Over the weekend President Muhammadu Buhari gave his last Democracy Day speech as president, thus Nigerians should expect to have a brand new president come 2023.
The speech was on a day – June 12th – set aside to mark the year 2022 Democracy Day anniversary as well as an occasion to celebrate freedom from the military rule and return of power to elected civil rule.
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On June 12th 1993, Nigerians trooped out during a general election to elect their leaders but the military junta led by General Ibrahim Badamasi annulled what has been described as the best presidential election so far.
According to President Muhammadu Buhari, “It is important for all of us to remember that June 12th, 2023 will be exactly 30 years from the 1993 presidential elections. In honour and memory of one of our national heroes for democracy, Chief M.K.O Abiola, GCFR, we must all work together to ensure this transition is done in a peaceful manner.”
All registered political parties, according to the president, have conducted primaries to select their candidates for the 2023 general elections, which were peaceful and orderly.
The questions however are – would those who won, be magnanimous in their victories and those who lost, gracious in defeat? Would those aggrieved opt to seek judicial justice as opposed to jungle justice?
According to the former President of the Court of Appeal (PCA), Justice Zainab Bulkachuwa, “since the return of democracy in Nigeria in 1999, the judiciary has been playing a key role to sustain it by way of adjudicating in all cases that arose from pre-election activities, the election petition arising after the four-yearly general elections and the appeals to the appellate courts arising from the decisions of the various election tribunals and the appeals therefrom.”
Incumbent President of the Court of Appeal (PCA) Justice Dongban-Mensem under Section 285 (1) of the 1999 Constitution is empowered to exercise her constitutional powers before the upcoming general elections and set up Election Petition Tribunals (EPTs) in all the states of the federation to hear and determine election petitions.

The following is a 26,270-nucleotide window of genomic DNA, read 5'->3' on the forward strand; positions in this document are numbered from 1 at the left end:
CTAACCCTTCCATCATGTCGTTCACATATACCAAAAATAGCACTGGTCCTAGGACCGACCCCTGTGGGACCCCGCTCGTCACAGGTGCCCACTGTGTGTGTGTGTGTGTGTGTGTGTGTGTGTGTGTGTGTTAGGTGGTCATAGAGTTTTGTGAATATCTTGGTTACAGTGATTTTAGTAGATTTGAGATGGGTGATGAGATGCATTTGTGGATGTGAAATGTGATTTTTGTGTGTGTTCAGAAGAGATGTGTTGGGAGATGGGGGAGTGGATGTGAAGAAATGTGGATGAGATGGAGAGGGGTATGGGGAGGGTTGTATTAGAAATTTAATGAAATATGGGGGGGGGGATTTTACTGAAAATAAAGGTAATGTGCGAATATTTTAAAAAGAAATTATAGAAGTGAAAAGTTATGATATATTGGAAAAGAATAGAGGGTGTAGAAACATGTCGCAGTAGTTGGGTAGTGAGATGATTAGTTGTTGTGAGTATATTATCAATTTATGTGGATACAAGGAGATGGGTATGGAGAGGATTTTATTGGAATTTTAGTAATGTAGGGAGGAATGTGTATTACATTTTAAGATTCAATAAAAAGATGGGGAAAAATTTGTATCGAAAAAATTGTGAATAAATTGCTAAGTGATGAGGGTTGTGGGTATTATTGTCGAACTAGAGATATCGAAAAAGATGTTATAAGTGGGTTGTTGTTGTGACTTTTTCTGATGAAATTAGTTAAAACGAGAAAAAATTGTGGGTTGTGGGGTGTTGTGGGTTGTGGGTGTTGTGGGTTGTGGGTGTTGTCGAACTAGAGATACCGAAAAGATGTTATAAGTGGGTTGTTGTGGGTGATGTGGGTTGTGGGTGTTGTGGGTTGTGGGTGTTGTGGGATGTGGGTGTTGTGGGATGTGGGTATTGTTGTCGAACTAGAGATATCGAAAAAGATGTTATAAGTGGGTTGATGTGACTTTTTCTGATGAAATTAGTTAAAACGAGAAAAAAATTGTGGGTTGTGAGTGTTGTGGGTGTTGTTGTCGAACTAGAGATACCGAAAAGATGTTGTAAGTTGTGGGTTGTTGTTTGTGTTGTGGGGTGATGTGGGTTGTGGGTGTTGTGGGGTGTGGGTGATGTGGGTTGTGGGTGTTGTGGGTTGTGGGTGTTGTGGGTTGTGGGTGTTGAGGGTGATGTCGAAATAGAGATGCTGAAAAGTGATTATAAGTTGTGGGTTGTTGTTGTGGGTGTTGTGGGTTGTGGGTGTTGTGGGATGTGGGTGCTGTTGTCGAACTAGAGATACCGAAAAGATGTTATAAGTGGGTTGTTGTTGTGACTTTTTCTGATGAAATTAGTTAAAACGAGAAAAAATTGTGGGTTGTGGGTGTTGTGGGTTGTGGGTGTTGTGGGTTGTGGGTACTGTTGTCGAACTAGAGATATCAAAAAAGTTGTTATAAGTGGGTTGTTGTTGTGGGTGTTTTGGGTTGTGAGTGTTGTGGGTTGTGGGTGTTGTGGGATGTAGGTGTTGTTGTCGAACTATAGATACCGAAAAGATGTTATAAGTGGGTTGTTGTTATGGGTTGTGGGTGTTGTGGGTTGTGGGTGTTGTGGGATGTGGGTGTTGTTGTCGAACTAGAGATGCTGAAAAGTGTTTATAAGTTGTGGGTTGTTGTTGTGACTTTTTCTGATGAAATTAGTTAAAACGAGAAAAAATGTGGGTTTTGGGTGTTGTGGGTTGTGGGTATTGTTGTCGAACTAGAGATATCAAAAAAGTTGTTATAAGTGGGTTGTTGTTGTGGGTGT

According to Justice Helen Moronkeji Ogunwumiju, Justice of the Supreme Court (JSC), “the judiciary has through the election petition tribunals and appeals has assisted greatly in the credibility of elections in Nigeria. The Court of Appeal from our observation has been very strategic in its management of the process. It is therefore hoped that the existing legal frameworks made up of the Nigerian Constitution and the Electoral Act will continue to empower the judiciary in order to sustain the momentum and deepen democracy in Nigeria.”
How the election petitions fared in Nigerian democracy is no longer a domestic issue but an issue that has attracted global attention. Hence it was a good development that for the first-time former President Goodluck Ebele Jonathan, who lost the Presidential elections in 2015 to the incumbent President Buhari, did not challenge the validity of the election result, hence there was no need to establish a Presidential Election Petition Tribunal.
Investigation reveals that the election petition tribunal assignment for judges are very demanding, enormous and laborious. As judges involved are usually overstretched in the process and would have to put in their best and abide by their oath of office. Judges sometimes would forego their christmas vacation and deployed by the president of the Court of Appeal from various jurisdictions in Nigeria and posted to other states to handle the petitions despite the general insecurity nationwide.
According to Justice Peter Obiorah, there are already some settled areas of law. These areas include – the sanctity of the 180 days stipulated for the determination of an election petition and 60 days for an appeal; the method of application for issuance of pre-hearing notice; and that an interlocutory appeal shall not operate as a stay of proceedings.
Justice Helen Moronkeji Ogunwumiju, said that the introduction of time limit for hearing and determination of election petitions and appeals was a child of necessity borne out of the scandalous delays in the determination of election petitions in the past.
The amendment to the constitution relating to a time limit, according to her, has placed tremendous pressure on the justices of the Court of Appeal.
“I must hastily say that without the 180 days’ time limit on the tribunals and 60 days on the appellate courts, election petitions and appeals would have gone on ad naseum as it was in the past to the detriment of speedy administration of justice.